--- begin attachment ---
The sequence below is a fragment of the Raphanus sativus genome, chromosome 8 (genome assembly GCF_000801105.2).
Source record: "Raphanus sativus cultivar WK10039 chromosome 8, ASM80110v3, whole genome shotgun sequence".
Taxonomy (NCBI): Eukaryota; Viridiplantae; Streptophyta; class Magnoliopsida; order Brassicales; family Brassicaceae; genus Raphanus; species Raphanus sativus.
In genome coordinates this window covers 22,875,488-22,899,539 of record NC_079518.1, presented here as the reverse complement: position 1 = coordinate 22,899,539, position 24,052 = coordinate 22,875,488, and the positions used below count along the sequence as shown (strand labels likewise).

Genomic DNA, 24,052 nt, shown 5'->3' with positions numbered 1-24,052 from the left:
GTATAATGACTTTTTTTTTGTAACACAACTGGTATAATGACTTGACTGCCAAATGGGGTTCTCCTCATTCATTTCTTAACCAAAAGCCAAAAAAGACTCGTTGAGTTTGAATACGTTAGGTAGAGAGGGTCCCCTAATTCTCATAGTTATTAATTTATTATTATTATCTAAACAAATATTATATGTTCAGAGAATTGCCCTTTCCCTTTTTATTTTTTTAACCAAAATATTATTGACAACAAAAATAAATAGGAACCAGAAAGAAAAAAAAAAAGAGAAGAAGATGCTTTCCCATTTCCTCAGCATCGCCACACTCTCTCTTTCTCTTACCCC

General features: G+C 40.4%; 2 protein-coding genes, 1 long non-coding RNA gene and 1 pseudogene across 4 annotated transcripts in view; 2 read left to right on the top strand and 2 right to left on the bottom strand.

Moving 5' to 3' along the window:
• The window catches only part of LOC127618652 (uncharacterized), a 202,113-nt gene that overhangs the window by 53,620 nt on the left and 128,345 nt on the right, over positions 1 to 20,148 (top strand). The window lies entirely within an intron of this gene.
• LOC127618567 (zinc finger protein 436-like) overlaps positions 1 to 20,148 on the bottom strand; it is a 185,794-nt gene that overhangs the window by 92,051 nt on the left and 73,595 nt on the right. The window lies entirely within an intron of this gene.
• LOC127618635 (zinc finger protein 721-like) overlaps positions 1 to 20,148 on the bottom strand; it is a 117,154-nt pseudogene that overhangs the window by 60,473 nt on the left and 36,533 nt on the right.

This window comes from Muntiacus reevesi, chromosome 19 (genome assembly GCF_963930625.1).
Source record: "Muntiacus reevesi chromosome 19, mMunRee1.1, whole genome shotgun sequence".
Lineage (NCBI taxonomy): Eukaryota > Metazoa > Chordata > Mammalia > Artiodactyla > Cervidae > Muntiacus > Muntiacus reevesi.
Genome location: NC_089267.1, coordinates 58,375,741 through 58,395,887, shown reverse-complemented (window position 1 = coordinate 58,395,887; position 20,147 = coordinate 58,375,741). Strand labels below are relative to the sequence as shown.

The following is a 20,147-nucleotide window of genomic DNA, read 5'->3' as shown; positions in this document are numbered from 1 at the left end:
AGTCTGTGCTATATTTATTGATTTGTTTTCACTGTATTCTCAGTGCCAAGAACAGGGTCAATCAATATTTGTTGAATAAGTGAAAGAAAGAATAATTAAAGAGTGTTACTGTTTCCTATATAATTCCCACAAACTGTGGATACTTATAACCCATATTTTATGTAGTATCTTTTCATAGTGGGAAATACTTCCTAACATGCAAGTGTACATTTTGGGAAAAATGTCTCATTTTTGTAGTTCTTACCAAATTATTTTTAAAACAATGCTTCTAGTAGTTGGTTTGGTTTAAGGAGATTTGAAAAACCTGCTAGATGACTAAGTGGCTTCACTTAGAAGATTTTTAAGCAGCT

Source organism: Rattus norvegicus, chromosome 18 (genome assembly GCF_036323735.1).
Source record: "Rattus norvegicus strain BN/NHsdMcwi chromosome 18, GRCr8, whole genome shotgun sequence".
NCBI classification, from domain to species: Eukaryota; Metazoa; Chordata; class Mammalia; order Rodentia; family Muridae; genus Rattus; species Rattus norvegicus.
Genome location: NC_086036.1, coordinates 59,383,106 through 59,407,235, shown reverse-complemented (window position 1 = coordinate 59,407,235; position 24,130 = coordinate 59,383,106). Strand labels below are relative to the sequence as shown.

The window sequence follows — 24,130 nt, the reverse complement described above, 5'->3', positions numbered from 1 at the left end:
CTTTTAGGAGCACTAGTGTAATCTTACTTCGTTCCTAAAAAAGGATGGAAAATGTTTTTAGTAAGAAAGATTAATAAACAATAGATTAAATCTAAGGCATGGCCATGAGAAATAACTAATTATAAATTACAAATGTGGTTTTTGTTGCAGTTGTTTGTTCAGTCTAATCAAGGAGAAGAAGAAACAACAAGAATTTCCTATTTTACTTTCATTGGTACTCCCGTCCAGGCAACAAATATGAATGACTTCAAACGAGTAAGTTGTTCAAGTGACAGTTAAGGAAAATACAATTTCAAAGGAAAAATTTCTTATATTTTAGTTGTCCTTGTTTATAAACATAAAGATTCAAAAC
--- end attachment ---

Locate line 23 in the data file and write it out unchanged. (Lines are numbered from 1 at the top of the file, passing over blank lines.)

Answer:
CTTTTAGGAGCACTAGTGTAATCTTACTTCGTTCCTAAAAAAGGATGGAAAATGTTTTTAGTAAGAAAGATTAATAAACAATAGATTAAATCTAAGGCATGGCCATGAGAAATAACTAATTATAAATTACAAATGTGGTTTTTGTTGCAGTTGTTTGTTCAGTCTAATCAAGGAGAAGAAGAAACAACAAGAATTTCCTATTTTACTTTCATTGGTACTCCCGTCCAGGCAACAAATATGAATGACTTCAAACGAGTAAGTTGTTCAAGTGACAGTTAAGGAAAATACAATTTCAAAGGAAAAATTTCTTATATTTTAGTTGTCCTTGTTTATAAACATAAAGATTCAAAAC